BEIRUT (Reuters) - Syrian rebels said they were holding a group of kidnapped Lebanese Shi‘ite Muslim pilgrims, and accused some of the hostages of opposing their revolution against Syria’s President Bashar al-Assad, news channel Al Jazeera reported on Thursday.
The insurgents added they would not start negotiations for the release of the hostages until the leader of Lebanese guerilla group Hezbollah, an ally of Assad‘s, apologized for a recent speech.
The rebel Revolutionary Council in Aleppo did not give any more details on their plans for the captives, or spell out what had offended them in the speech by Hezbollah leader Sayyed Hassan Nasrallah.
The group of about a dozen Lebanese men was on a bus that was stopped by gunmen in the northern Syrian province of Aleppo earlier this month.
“During questioning it emerged that a group of them had a hand in (oppressing the revolt) so it was decided to keep them for a while,” rebel group spokesman Abo Abdullah al-Halabi told Al Jazeera. The men were all in good health, he added.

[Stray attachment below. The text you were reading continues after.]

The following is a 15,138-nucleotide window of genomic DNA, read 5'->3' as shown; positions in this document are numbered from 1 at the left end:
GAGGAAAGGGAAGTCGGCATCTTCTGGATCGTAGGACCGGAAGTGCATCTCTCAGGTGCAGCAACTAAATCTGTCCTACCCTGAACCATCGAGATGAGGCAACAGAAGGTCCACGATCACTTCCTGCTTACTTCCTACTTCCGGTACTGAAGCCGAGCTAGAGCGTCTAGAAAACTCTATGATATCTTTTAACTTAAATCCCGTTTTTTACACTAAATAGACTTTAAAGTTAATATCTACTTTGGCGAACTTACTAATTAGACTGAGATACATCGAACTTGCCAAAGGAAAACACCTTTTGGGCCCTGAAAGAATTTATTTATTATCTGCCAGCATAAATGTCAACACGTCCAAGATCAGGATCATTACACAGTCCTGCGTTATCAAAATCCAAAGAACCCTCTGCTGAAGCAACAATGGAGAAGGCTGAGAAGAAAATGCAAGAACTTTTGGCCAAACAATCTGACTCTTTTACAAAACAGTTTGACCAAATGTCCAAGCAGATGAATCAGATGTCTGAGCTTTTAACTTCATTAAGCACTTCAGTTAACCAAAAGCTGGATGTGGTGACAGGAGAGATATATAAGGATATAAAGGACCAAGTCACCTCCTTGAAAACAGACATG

Syria’s president Assad, who belongs to an offshoot of Shi‘ite Islam, has been trying to crush a 14-month revolt led by fighters from the country’s Sunni Muslim majority.
There have been fears of the turmoil spilling over the border into neighboring Lebanon, also driven by sectarian tensions and divided between foes and friends of the revolt in Syria.
Upon hearing the news of their capture residents of the southern suburb of Beirut, a Hezbollah stronghold where the hostages live, took to the streets in anger, burned tires and blocked roads.
Hezbollah leader Hassan Nasrallah appealed for calm and in a speech said the kidnapping would not affect his group’s allegiances in Syria.
Syrian rebels have accused Hezbollah of sending fighters to help Assad, a charge dismissed by Hezbollah.
Reporting by Mariam Karouny; Editing by Andrew Heavens